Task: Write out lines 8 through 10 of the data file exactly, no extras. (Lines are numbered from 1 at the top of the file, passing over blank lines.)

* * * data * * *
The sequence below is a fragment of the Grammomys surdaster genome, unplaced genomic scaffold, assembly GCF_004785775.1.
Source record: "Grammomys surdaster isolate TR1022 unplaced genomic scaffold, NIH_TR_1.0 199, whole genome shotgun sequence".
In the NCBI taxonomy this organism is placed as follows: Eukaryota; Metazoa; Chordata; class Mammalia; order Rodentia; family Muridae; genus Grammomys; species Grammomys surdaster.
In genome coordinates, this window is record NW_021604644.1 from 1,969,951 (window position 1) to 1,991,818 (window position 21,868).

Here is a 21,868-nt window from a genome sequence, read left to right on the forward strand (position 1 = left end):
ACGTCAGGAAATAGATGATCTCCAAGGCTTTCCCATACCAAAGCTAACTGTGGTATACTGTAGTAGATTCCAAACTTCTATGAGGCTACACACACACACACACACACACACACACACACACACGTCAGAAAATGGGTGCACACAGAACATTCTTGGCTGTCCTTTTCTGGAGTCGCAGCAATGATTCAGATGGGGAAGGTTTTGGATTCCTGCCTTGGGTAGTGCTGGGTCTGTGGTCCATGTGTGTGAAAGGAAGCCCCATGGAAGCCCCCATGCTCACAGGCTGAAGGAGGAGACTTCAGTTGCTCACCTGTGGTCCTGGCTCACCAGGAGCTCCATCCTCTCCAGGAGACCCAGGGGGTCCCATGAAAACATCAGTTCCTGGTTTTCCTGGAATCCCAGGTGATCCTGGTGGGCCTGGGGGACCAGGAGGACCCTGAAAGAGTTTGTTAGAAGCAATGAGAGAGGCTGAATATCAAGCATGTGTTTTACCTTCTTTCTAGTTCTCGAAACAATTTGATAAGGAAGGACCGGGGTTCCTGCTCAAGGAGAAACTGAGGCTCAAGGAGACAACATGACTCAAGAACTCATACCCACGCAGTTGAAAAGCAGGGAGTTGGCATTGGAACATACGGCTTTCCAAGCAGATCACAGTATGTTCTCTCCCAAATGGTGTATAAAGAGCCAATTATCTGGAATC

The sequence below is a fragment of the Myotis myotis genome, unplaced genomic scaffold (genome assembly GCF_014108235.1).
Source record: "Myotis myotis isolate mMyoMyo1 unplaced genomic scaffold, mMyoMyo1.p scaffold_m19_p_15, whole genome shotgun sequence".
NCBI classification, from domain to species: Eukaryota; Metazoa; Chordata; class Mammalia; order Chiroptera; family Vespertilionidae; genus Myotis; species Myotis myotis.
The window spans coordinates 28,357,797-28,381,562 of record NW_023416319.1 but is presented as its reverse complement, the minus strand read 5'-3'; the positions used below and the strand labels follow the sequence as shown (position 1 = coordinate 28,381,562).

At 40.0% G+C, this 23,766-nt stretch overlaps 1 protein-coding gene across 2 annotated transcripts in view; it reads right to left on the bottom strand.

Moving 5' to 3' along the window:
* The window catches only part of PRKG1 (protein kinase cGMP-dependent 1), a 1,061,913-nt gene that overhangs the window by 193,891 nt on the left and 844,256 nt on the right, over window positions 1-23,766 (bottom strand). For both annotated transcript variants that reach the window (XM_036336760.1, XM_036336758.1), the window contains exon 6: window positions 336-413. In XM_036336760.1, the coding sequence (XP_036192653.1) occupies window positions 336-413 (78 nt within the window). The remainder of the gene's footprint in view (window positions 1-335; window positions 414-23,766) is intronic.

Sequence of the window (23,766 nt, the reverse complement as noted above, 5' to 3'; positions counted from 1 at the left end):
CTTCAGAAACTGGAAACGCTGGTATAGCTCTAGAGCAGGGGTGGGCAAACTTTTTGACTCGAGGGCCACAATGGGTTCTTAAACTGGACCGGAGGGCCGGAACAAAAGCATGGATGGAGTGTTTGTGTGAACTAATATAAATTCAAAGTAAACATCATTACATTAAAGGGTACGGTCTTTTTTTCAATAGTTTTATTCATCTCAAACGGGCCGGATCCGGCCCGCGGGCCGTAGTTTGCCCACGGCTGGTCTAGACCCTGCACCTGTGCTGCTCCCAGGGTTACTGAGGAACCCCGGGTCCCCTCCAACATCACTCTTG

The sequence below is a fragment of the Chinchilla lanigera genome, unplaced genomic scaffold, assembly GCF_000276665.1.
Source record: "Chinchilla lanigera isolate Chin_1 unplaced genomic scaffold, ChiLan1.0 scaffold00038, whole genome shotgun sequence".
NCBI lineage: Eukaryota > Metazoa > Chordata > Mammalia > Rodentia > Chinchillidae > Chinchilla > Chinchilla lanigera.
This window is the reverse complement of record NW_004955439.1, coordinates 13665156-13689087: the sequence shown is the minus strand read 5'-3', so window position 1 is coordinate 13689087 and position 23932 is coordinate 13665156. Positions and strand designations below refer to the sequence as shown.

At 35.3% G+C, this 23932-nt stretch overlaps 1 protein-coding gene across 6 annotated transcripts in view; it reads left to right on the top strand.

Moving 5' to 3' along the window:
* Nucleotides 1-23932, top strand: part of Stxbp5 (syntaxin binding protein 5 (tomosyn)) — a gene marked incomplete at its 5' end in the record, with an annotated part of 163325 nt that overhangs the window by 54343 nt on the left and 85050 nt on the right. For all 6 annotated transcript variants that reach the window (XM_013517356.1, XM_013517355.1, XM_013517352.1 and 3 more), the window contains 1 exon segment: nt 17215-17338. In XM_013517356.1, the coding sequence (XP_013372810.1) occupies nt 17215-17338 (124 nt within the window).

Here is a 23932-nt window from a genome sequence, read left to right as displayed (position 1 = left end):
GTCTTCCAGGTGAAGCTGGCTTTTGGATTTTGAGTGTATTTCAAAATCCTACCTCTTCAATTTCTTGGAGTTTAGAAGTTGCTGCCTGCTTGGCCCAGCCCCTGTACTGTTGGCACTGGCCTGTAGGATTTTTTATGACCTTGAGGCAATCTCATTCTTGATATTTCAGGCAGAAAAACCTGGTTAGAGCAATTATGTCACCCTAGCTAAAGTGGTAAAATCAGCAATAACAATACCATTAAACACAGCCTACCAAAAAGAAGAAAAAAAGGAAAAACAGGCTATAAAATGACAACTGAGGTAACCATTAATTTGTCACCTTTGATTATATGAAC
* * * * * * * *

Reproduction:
Source record: "Myotis myotis isolate mMyoMyo1 unplaced genomic scaffold, mMyoMyo1.p scaffold_m19_p_15, whole genome shotgun sequence".
NCBI classification, from domain to species: Eukaryota; Metazoa; Chordata; class Mammalia; order Chiroptera; family Vespertilionidae; genus Myotis; species Myotis myotis.
The window spans coordinates 28,357,797-28,381,562 of record NW_023416319.1 but is presented as its reverse complement, the minus strand read 5'-3'; the positions used below and the strand labels follow the sequence as shown (position 1 = coordinate 28,381,562).